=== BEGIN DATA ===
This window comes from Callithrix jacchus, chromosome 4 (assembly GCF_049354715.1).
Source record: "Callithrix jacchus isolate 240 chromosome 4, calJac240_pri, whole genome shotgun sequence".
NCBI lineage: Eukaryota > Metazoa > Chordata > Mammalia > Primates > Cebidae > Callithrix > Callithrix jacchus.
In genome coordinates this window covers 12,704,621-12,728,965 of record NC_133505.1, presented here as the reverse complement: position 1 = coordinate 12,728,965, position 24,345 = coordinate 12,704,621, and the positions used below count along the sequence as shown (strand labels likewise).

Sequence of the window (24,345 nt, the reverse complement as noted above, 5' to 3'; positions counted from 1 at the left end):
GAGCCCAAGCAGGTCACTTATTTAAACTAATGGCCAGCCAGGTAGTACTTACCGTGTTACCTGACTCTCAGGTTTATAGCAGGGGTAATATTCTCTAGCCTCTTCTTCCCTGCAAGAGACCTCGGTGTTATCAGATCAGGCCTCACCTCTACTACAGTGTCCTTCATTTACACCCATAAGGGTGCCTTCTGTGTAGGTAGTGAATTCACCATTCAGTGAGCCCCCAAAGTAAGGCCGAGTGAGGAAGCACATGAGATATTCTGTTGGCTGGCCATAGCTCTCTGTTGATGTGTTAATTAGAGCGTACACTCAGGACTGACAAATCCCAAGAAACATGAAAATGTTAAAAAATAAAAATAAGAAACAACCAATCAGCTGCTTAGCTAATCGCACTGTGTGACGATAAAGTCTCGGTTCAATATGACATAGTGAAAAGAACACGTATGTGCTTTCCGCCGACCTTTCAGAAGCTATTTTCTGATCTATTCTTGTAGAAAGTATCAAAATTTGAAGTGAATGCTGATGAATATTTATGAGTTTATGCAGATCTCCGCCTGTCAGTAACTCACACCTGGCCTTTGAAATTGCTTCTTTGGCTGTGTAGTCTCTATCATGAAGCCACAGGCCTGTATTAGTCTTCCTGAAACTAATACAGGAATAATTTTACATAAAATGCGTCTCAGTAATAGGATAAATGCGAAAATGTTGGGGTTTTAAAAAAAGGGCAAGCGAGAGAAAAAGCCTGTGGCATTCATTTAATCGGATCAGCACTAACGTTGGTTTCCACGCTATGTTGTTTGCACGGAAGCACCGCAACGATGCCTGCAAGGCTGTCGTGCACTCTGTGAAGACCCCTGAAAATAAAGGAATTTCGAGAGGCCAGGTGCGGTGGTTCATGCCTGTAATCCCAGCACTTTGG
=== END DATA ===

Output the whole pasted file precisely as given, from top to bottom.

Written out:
This window comes from Callithrix jacchus, chromosome 4 (assembly GCF_049354715.1).
Source record: "Callithrix jacchus isolate 240 chromosome 4, calJac240_pri, whole genome shotgun sequence".
NCBI lineage: Eukaryota > Metazoa > Chordata > Mammalia > Primates > Cebidae > Callithrix > Callithrix jacchus.
In genome coordinates this window covers 12,704,621-12,728,965 of record NC_133505.1, presented here as the reverse complement: position 1 = coordinate 12,728,965, position 24,345 = coordinate 12,704,621, and the positions used below count along the sequence as shown (strand labels likewise).

Sequence of the window (24,345 nt, the reverse complement as noted above, 5' to 3'; positions counted from 1 at the left end):
GAGCCCAAGCAGGTCACTTATTTAAACTAATGGCCAGCCAGGTAGTACTTACCGTGTTACCTGACTCTCAGGTTTATAGCAGGGGTAATATTCTCTAGCCTCTTCTTCCCTGCAAGAGACCTCGGTGTTATCAGATCAGGCCTCACCTCTACTACAGTGTCCTTCATTTACACCCATAAGGGTGCCTTCTGTGTAGGTAGTGAATTCACCATTCAGTGAGCCCCCAAAGTAAGGCCGAGTGAGGAAGCACATGAGATATTCTGTTGGCTGGCCATAGCTCTCTGTTGATGTGTTAATTAGAGCGTACACTCAGGACTGACAAATCCCAAGAAACATGAAAATGTTAAAAAATAAAAATAAGAAACAACCAATCAGCTGCTTAGCTAATCGCACTGTGTGACGATAAAGTCTCGGTTCAATATGACATAGTGAAAAGAACACGTATGTGCTTTCCGCCGACCTTTCAGAAGCTATTTTCTGATCTATTCTTGTAGAAAGTATCAAAATTTGAAGTGAATGCTGATGAATATTTATGAGTTTATGCAGATCTCCGCCTGTCAGTAACTCACACCTGGCCTTTGAAATTGCTTCTTTGGCTGTGTAGTCTCTATCATGAAGCCACAGGCCTGTATTAGTCTTCCTGAAACTAATACAGGAATAATTTTACATAAAATGCGTCTCAGTAATAGGATAAATGCGAAAATGTTGGGGTTTTAAAAAAAGGGCAAGCGAGAGAAAAAGCCTGTGGCATTCATTTAATCGGATCAGCACTAACGTTGGTTTCCACGCTATGTTGTTTGCACGGAAGCACCGCAACGATGCCTGCAAGGCTGTCGTGCACTCTGTGAAGACCCCTGAAAATAAAGGAATTTCGAGAGGCCAGGTGCGGTGGTTCATGCCTGTAATCCCAGCACTTTGG